It was inevitable that the very zeal with which the wolf was hunted would eventually result in the trade quickly becoming obsolete itself. Extermination of the species had been the aim from the beginning. That the wolf survived as long as it did in the face of such relentless persecution may have been due to the not uncommon practice of trappers killing wolf pups but deliberately sparing the mother in order to let her breed again the next year.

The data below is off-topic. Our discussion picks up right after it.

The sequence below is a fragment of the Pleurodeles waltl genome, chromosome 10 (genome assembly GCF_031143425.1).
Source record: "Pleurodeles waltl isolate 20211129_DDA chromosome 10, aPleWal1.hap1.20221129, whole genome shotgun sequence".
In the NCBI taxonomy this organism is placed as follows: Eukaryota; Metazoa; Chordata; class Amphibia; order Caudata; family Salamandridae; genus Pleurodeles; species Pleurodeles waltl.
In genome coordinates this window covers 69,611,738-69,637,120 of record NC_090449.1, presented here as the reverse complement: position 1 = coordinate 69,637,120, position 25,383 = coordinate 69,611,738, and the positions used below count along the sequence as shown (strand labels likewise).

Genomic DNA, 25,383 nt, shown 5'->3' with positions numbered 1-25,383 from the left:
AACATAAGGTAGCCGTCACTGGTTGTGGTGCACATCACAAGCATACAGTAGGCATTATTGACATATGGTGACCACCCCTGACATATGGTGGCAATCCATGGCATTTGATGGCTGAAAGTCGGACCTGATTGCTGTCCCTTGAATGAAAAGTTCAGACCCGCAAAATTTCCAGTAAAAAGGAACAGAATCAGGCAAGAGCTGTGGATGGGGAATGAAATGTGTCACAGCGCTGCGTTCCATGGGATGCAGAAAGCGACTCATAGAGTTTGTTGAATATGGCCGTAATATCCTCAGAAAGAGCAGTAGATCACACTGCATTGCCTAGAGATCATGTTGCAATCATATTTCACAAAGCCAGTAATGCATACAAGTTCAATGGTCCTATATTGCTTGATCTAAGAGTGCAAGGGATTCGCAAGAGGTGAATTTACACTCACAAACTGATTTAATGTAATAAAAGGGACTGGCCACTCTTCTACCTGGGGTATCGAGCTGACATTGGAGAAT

After the government put into action specific programs to eliminate the wolf the hunting and killing of wolves became much more methodical and efficient. Between 1915 and the program’s eventual disbandment in 1942, U.S. government hunters killed over 24, 132 wolves.
An insight into typical attitudes of wolf hunters in the early 20th century can be found in A. R. Harding’s 1909 book Wolf and Coyote Trapping, which you can read online here.